Anti-Trafficking Policy Formulation in Georgia Policy Network Analysis

Trafficking in humans happens in many regions of the world. On a yearly basis a large number of men, women and children world wide are enslaved by organized crime in the business called “human trafficking”. Particularly trafficking of women for the intention of sexual exploitation has developed into a significant security problem worldwide……

“Trafficking” isn’t a thing or an event. It’s not possible to point a finger at it or take a photograph of it. “Trafficking” is a convenient, easy and useful label associated not to just one trend but to an intricate series of states and events which separately may or may not be damaging or wrong.”Increasing consideration continues to be directed at the problem of trafficking in humans globally as it would be a major abuse of human dignity and rights. Thousands of females and kids are now commodities sold on a global market to be exploited in prostitution, pornography and forced labour. No nation is immune because trafficking is an issue which surpasses nationwide borders. This dissertation is targeted on the example of one country, namely Georgia, and its position to combat trafficking in human beings. The report employs a qualitative investigation strategy and a case study research design. As a developing country, Georgia significantly relies upon the assistance of different stakeholders from the international community and local civil society. Therefore, the dissertation examines a network of cooperation for the creation of anti-trafficking strategy with the assistance of foreign governments, international organizations and local non-governmental organizations. The conclusions drawn from the conducted study can be described as follows: anti-trafficking policy is a particular policy area where issue experts having knowledge about various facets of this phenomenon count as much as establishments possessing political, economic and organizational power. Therefore, anti-trafficking policy formulation and development in Georgia may serve as a good example of an issue network…..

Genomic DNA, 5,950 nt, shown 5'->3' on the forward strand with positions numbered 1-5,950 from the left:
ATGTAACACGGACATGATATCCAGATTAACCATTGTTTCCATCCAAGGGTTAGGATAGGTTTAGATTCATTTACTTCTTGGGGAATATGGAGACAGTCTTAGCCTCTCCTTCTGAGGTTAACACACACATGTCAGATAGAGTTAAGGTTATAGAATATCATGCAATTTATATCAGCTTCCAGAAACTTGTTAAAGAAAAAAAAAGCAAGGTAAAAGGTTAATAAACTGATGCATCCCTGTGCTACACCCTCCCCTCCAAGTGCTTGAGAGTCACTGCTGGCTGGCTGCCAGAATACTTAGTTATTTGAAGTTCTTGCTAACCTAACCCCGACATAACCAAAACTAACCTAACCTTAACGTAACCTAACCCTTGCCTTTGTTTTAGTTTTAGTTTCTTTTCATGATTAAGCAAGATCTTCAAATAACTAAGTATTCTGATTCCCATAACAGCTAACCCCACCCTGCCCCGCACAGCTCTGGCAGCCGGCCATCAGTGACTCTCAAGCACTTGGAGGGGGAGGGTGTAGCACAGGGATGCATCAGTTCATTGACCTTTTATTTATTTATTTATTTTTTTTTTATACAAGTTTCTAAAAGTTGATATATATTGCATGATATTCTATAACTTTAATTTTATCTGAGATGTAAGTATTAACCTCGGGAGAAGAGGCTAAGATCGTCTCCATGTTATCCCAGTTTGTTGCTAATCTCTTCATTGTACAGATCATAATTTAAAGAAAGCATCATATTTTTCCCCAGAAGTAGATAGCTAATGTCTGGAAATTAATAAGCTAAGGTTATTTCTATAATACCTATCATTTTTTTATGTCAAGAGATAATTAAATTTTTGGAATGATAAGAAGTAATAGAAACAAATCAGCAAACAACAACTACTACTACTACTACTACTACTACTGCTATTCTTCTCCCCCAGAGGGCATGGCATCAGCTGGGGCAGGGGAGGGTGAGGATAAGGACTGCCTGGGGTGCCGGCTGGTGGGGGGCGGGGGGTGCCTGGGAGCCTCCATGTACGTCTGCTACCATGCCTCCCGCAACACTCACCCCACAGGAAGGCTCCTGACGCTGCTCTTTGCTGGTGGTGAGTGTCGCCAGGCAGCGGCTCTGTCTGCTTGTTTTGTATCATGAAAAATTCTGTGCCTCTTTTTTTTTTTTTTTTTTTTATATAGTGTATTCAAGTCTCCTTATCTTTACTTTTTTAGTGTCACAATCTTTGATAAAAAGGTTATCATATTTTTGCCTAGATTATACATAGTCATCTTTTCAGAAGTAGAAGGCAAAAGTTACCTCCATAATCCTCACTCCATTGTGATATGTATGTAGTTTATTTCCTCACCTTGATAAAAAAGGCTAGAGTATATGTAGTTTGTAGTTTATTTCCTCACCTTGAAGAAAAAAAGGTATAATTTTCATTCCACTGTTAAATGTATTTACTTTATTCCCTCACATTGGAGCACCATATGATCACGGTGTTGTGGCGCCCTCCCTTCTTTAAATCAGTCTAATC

Chapter I: Introduction
1.1. Trafficking in Persons – Problem Definition
1.2. Aim of the Study and the Research Questions
1.3. Definition of Human Trafficking
1. 4. Relevant Empirical and Theoretical Literature
1.4.1. Empirical Literature
1.4.2. Theoretical Literature
1. 5. Delimitations and Structure of the Thesis
Chapter II: Methodology, Research Design and Methods
2.1. Methodology
2.2. The Critique of the Qualitative Research
2.3. Research Design
2.4. Method
Chapter III: Theoretical Framework
3.1. Social Networks and Political Science
3.2. Dimensions of Policy Networks
3.3. Typologies of Policy Networks
3.3.1. The Rhodes Typology
3.3.2. The Wilks & Wright Typology
3.3.3. The Marsh & Rhodes Typology
Chapter IV: Regional Picture and Country Profile
4.1. Trafficking in Human Beings in Eastern Europe & Central Asia (EECA)
4.2. Where Does Georgia Stand?
Chapter 5. Assessment of the Roles of Actors in Anti-Trafficking Policy Formulation & Development in Georgia
5.1. Foreign Government – The United States
5.2. International Organizations
5.2.1. Organization for Security and Co-operation in Europe (OSCE)
5.2.2. International Organization for Migration (IOM)
5.2.3. United States Agency for International Development (USAID)
5.3. Local Non-Governmental Organizations (NGOs)
5.3.1. Georgian Young Lawyers Association (GYLA)
5.3.2. People’s Harmonious Development Society (PHDS)
5.4. Government of Georgia – Anti-Trafficking Policy Development
5.4.1. Trafficking-Related Legal Initiatives Undertaken Since 1997
5.4.2. Other Relevant Legislative Developments
5.4.3. Towards a Unified Trafficking Legislation
5.4.4. Counter-Trafficking Action Plan
5.4.5. Activities by Ministry of Culture to Control Cultural Groups Traveling Abroad
5.4.6. The New Law on Combating Trafficking
5.4.7. The National Plan of Action for Combating Trafficking in Persons (2005-2006)
5.4.8. Towards 3 Ps: Prosecution, Protection, Prevention
Chapter VI: Analysis
6.1. Prologue to the Analysis
6.2. Four Approaches to Anti-Trafficking Policy……….

Source: Linköping University

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